Cancer and gallows humour: Thank you for the flowers 💐; I hope they die before I do! 😏

Home / Cancer / Cancer and gallows humour: Thank you for the flowers 💐; I hope they die before I do! 😏

WARNING: potentially triggering material. Very, very dark humour about cancer ahead.

4 February is World Cancer Day and… erm… conveniently, the day after is the anniversary (15 years now) of being given the oh so exciting news that I had testicular cancer… stage 4… so it had spread: 5 tumours in my stomach 🍤, 11 in my lungs 🫁 and next stop was my brain 🧠.
No worries, I’m all fine now 😊. It took 4 rounds of full-on chemotherapy (I lost all my hair so I didn’t have to shave for months – win! 👨‍🦲🙌) and then 9 years of remission (normally it’s 5). Beat that!

About a year after going through chemo, one day concerned friends inundated my inbox furious with messages about a new Facebook group – Cancer Is Funny Because People Die. Moral panic a plenty 😱! “How could people be so insensitive? Nick, you have to help us shut this down!” they all complained.
Before answering them, I did my own investigations but found nothing (the group was private). Then it occurred to me 💡… this is obviously a group by people with terminal cancer for people with terminal cancer. A typical example of dark cancer humour. I would’ve loved it!

When facing such adversity like living with terminal cancer and, not to mince my words here, the great possibility of croaking at any moment ⚰️, one of the best ways (sometimes the only way) of coping with what is, to put it lightly, not a nice predicament is to make fun of it. As they say, laughter is the best medicine 😂, so let’s go at it like a cannula into that last unmarbled vein. Humour is also a mechanism for engaging with others and expressing feelings that are otherwise hard to communicate.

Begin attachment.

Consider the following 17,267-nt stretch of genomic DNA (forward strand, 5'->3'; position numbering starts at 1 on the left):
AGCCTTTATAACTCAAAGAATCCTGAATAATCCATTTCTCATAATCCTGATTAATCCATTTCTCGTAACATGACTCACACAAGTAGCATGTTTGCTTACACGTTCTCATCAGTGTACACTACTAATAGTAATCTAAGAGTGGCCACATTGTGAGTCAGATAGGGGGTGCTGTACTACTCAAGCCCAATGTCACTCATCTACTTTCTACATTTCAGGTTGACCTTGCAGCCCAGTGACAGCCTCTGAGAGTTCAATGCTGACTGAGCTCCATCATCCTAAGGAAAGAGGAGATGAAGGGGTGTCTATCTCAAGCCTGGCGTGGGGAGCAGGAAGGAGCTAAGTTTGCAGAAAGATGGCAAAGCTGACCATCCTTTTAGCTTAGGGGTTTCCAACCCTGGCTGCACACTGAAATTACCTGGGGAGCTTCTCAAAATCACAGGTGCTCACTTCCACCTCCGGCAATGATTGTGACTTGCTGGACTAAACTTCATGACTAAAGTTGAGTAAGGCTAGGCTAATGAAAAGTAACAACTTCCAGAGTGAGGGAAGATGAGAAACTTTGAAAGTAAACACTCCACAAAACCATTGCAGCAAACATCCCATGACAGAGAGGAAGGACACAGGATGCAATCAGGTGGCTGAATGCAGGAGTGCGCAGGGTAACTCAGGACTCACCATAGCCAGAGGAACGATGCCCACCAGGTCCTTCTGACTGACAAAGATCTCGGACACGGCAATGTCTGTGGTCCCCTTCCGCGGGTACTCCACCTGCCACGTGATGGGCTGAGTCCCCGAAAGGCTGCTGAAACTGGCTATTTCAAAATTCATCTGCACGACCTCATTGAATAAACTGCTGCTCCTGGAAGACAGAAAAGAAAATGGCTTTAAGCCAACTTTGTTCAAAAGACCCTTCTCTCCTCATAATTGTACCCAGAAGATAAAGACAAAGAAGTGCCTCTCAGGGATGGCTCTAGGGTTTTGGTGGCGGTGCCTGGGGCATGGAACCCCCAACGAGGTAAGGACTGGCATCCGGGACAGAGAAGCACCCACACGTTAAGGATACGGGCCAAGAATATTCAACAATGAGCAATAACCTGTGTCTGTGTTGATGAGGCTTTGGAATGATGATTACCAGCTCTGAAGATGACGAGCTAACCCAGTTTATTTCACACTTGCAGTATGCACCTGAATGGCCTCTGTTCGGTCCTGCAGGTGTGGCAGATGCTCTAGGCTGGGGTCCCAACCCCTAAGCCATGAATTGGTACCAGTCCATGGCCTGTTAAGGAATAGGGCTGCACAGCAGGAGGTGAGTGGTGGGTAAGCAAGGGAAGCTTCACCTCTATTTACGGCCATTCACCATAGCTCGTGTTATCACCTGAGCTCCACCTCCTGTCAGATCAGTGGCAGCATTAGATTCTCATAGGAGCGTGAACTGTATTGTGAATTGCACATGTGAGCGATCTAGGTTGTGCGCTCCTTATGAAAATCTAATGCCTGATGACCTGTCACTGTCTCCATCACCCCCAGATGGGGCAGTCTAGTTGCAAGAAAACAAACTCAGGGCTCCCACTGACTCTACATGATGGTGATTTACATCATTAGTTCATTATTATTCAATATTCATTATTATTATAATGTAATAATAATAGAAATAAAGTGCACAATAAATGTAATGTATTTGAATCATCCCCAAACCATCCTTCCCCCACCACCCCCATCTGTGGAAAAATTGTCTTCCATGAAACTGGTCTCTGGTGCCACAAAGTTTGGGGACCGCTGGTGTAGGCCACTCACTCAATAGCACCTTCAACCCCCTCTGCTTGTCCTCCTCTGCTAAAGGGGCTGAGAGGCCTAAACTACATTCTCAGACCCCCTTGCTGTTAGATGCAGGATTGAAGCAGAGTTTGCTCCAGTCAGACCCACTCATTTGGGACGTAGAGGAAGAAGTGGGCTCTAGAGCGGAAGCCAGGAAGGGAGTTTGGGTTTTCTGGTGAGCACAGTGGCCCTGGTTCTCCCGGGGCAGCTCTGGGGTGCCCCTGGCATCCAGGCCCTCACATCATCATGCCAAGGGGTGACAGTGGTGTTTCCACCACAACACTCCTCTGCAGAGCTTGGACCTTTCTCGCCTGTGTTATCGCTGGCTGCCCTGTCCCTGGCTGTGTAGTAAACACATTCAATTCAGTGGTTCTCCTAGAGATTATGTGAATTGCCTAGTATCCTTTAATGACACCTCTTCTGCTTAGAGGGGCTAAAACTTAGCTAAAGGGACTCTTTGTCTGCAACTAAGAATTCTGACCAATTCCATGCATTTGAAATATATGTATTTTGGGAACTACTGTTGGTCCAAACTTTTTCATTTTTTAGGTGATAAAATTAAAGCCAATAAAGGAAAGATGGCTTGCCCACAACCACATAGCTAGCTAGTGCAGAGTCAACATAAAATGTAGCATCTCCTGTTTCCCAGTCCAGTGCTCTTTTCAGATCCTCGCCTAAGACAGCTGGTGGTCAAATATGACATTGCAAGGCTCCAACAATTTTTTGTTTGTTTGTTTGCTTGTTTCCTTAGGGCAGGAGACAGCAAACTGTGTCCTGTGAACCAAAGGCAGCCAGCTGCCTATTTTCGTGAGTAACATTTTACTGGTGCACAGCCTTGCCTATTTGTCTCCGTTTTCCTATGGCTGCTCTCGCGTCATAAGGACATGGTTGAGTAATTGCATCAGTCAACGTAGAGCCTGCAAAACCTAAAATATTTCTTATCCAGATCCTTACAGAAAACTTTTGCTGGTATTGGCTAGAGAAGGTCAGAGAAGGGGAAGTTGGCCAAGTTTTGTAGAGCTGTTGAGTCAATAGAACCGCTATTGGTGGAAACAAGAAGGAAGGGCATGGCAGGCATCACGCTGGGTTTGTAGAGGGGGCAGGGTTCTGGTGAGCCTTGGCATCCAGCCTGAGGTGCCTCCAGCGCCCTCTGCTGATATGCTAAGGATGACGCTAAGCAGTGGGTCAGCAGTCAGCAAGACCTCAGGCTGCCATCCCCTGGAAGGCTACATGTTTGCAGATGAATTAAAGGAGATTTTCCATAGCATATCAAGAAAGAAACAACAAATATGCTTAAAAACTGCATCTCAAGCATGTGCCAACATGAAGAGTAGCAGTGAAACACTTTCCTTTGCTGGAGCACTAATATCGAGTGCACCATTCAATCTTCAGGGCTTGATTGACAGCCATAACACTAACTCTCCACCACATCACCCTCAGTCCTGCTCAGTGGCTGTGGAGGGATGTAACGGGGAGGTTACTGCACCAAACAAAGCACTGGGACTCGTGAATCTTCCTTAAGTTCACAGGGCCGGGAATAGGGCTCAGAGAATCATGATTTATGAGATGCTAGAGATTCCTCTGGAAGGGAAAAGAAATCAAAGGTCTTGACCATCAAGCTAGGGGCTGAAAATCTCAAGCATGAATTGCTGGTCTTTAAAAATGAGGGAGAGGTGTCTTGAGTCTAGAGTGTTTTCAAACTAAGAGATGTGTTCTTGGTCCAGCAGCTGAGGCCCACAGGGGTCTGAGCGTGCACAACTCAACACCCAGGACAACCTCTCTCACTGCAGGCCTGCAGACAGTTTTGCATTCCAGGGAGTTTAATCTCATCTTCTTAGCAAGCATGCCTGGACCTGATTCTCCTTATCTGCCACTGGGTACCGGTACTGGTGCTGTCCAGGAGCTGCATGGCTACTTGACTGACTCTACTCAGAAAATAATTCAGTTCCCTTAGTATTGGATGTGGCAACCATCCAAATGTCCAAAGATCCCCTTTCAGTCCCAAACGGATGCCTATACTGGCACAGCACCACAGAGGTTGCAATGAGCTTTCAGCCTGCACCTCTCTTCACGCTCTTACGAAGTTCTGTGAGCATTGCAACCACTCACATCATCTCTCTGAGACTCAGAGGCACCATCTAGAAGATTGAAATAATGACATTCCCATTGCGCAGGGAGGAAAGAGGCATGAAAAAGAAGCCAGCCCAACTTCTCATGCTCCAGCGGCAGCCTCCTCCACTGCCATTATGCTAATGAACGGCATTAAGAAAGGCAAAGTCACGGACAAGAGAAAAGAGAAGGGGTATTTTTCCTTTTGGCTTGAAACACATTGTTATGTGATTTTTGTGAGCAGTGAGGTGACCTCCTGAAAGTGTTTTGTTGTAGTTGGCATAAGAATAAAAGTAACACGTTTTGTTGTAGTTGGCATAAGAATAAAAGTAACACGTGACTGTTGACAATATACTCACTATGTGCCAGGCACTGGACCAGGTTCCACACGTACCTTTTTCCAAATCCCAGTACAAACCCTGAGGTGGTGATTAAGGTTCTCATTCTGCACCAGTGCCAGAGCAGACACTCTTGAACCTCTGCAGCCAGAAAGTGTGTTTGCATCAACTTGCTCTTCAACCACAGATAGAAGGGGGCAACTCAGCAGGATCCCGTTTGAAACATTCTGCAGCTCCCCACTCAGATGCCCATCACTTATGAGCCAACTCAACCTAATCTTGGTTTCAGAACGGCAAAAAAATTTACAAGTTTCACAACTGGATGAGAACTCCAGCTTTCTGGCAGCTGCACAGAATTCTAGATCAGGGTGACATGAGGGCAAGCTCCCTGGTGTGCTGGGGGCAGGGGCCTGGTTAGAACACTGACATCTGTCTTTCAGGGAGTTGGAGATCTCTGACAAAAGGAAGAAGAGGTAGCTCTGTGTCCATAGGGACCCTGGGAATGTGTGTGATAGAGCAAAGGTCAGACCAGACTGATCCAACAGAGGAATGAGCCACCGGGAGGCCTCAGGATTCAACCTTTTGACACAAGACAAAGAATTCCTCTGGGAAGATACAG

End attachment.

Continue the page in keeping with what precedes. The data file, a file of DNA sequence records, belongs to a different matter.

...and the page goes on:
However, while such jokes for many people with chronic cancer may be a cack and a major relief, for the people around them facing the possible death of a loved one or patient, or interpreters or other medical-related professionals who have not observed such situations before, hearing such humour can be quite distressing and outright tasteless [insert chemo symptom joke here].

So for the general public, please see it through our lens: it’s a coping mechanism. Humour us as we enjoy what little joy we can get as we’re feeling pretty crap as it is, just saying 😩.

And for my people with cancer, read the room 👀. Often, it’s best to keep the jokes to ourselves. They won’t get it anyway (the joke, not the cancer).

If you are one of those sick people (literally and figuratively) who are interested in having more laughs at cancer’s expense, a great place to check out is @thecancerpatient on Instagram, TikTok and Twitter.

Photo: me during chemo with Baxter the dialysis machine – great at pumping fluids into me but pretty hopeless as a dancing partner.